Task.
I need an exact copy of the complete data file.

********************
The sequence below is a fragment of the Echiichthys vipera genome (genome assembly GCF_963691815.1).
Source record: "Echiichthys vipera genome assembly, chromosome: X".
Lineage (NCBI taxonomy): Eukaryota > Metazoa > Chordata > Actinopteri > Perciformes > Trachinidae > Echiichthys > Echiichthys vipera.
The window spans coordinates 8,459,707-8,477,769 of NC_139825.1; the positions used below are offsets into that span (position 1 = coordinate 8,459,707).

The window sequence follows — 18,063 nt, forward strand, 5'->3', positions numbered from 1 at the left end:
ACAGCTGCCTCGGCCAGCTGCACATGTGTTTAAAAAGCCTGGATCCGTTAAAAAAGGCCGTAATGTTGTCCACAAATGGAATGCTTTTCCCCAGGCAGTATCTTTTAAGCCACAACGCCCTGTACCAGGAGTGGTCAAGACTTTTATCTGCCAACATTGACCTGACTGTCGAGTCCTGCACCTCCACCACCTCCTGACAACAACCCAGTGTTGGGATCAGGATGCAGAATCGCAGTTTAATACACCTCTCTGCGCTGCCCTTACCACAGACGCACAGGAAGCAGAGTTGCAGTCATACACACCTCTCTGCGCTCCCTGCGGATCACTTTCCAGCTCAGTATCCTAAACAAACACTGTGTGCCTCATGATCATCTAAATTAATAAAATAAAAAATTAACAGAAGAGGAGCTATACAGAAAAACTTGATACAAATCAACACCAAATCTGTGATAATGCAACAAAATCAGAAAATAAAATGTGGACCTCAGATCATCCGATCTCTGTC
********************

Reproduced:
The sequence below is a fragment of the Echiichthys vipera genome (genome assembly GCF_963691815.1).
Source record: "Echiichthys vipera genome assembly, chromosome: X".
Lineage (NCBI taxonomy): Eukaryota > Metazoa > Chordata > Actinopteri > Perciformes > Trachinidae > Echiichthys > Echiichthys vipera.
The window spans coordinates 8,459,707-8,477,769 of NC_139825.1; the positions used below are offsets into that span (position 1 = coordinate 8,459,707).

The window sequence follows — 18,063 nt, forward strand, 5'->3', positions numbered from 1 at the left end:
ACAGCTGCCTCGGCCAGCTGCACATGTGTTTAAAAAGCCTGGATCCGTTAAAAAAGGCCGTAATGTTGTCCACAAATGGAATGCTTTTCCCCAGGCAGTATCTTTTAAGCCACAACGCCCTGTACCAGGAGTGGTCAAGACTTTTATCTGCCAACATTGACCTGACTGTCGAGTCCTGCACCTCCACCACCTCCTGACAACAACCCAGTGTTGGGATCAGGATGCAGAATCGCAGTTTAATACACCTCTCTGCGCTGCCCTTACCACAGACGCACAGGAAGCAGAGTTGCAGTCATACACACCTCTCTGCGCTCCCTGCGGATCACTTTCCAGCTCAGTATCCTAAACAAACACTGTGTGCCTCATGATCATCTAAATTAATAAAATAAAAAATTAACAGAAGAGGAGCTATACAGAAAAACTTGATACAAATCAACACCAAATCTGTGATAATGCAACAAAATCAGAAAATAAAATGTGGACCTCAGATCATCCGATCTCTGTC